Aims: Primary percutaneous coronary intervention (pPCI) is the preferred reperfusion strategy in patients with ST-segment elevation myocardial infarction (STEMI) provided it can be performed within 120 min from diagnosis. However, it is unclear whether pPCI or a pharmaco-invasive (P-I) strategy is the best choice in patients who cannot receive timely pPCI. The aim of the present study was to compare outcomes after delayed and late pPCI vs. a P-I strategy in STEMI patients who did not receive timely pPCI.
Methods and results: All patients with STEMI registered in the Norwegian Myocardial Infarction Registry (NORMI) between 2013 and 2019, with ≤12 h from symptom onset to first medical contact and available timelines were included in the study. The primary outcome was all-cause mortality, and follow-up was through 2019. A total of 21 121 (27% of 78 368) STEMI patients were registered in the NORMI. Among patients who met the inclusion criteria, 7238 (54%) patients underwent timely pPCI, 1537 (11%) delayed pPCI (121-180 min), 1012 (7%) late pPCI (>180 min), and 2338 (17%) patients were treated with a P-I strategy. After a median follow-up time of 2.5 years, mortality was higher in the delayed pPCI [adjusted hazard ratio (HR) 1.3, 95% confidence interval (CI) 1.0-1.5] and in the late pPCI group (adjusted HR 1.4, 95% CI 1.1-1.7) compared to the P-I strategy group, but bleeding complications were more frequent after P-I strategy.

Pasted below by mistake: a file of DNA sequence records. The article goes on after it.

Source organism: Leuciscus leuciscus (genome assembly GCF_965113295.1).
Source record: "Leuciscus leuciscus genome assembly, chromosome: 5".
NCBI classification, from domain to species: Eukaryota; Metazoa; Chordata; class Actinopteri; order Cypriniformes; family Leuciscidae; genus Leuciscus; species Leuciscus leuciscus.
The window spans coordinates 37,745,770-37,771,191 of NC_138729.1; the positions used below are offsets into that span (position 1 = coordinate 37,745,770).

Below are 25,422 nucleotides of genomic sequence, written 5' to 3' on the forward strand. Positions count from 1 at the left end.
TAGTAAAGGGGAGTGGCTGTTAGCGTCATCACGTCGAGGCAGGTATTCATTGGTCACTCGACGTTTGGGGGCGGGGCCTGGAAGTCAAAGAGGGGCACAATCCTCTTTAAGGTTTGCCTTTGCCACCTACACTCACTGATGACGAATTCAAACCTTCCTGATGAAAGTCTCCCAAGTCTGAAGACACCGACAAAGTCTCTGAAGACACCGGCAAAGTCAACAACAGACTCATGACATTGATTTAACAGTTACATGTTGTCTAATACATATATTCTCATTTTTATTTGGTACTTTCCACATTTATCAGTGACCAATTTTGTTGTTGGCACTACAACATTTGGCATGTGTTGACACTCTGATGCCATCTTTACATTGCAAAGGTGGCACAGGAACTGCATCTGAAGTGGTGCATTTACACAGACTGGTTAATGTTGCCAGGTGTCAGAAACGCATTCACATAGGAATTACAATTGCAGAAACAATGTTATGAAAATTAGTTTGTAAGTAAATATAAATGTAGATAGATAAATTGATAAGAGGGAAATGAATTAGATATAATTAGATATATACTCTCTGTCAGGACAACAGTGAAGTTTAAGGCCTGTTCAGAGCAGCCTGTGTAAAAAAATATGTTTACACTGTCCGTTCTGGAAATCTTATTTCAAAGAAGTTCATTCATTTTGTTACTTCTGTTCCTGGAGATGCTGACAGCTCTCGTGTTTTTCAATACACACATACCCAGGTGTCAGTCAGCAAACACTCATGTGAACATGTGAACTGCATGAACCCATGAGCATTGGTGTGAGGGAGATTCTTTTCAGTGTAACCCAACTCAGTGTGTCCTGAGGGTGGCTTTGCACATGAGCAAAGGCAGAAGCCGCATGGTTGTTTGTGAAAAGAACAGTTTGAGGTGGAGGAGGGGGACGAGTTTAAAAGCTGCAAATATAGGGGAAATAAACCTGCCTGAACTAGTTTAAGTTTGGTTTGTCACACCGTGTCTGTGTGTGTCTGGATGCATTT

Conclusions: In STEMI patients who did not receive timely percutaneous coronary intervention, a P-I strategy seemed to be associated with better long-term survival compared to delayed/late pPCI.
Keywords: Myocardial infarction; Outcome; P-I strategy; Primary PCI.
© The Author(s) 2021. Published by Oxford University Press on behalf of the European Society of Cardiology.